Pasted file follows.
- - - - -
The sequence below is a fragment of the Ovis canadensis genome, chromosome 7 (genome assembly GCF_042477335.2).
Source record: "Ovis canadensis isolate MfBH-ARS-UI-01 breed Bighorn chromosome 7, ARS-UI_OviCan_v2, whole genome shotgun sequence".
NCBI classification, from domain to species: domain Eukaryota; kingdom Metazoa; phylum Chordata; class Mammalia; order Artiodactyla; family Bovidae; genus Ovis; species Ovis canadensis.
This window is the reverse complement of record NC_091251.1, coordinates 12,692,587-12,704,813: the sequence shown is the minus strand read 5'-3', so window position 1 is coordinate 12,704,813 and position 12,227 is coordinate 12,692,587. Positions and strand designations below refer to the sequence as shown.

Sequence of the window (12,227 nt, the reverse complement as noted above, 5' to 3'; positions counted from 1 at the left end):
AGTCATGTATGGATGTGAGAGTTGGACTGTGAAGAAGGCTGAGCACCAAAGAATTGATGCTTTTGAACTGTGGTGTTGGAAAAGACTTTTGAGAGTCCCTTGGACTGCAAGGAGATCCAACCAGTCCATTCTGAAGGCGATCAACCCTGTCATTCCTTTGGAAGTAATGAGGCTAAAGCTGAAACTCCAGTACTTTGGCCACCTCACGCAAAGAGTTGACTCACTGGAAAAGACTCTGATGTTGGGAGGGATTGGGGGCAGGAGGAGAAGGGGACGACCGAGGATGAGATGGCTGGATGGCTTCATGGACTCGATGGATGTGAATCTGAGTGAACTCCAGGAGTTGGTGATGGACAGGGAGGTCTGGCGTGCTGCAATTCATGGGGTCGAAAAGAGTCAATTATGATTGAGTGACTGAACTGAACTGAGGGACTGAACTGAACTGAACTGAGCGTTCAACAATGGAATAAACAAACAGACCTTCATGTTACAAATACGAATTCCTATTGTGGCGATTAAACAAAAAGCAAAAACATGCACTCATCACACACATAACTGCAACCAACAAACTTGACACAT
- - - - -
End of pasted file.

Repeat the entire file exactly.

The sequence below is a fragment of the Ovis canadensis genome, chromosome 7 (genome assembly GCF_042477335.2).
Source record: "Ovis canadensis isolate MfBH-ARS-UI-01 breed Bighorn chromosome 7, ARS-UI_OviCan_v2, whole genome shotgun sequence".
NCBI classification, from domain to species: domain Eukaryota; kingdom Metazoa; phylum Chordata; class Mammalia; order Artiodactyla; family Bovidae; genus Ovis; species Ovis canadensis.
This window is the reverse complement of record NC_091251.1, coordinates 12,692,587-12,704,813: the sequence shown is the minus strand read 5'-3', so window position 1 is coordinate 12,704,813 and position 12,227 is coordinate 12,692,587. Positions and strand designations below refer to the sequence as shown.

Sequence of the window (12,227 nt, the reverse complement as noted above, 5' to 3'; positions counted from 1 at the left end):
AGTCATGTATGGATGTGAGAGTTGGACTGTGAAGAAGGCTGAGCACCAAAGAATTGATGCTTTTGAACTGTGGTGTTGGAAAAGACTTTTGAGAGTCCCTTGGACTGCAAGGAGATCCAACCAGTCCATTCTGAAGGCGATCAACCCTGTCATTCCTTTGGAAGTAATGAGGCTAAAGCTGAAACTCCAGTACTTTGGCCACCTCACGCAAAGAGTTGACTCACTGGAAAAGACTCTGATGTTGGGAGGGATTGGGGGCAGGAGGAGAAGGGGACGACCGAGGATGAGATGGCTGGATGGCTTCATGGACTCGATGGATGTGAATCTGAGTGAACTCCAGGAGTTGGTGATGGACAGGGAGGTCTGGCGTGCTGCAATTCATGGGGTCGAAAAGAGTCAATTATGATTGAGTGACTGAACTGAACTGAGGGACTGAACTGAACTGAACTGAGCGTTCAACAATGGAATAAACAAACAGACCTTCATGTTACAAATACGAATTCCTATTGTGGCGATTAAACAAAAAGCAAAAACATGCACTCATCACACACATAACTGCAACCAACAAACTTGACACAT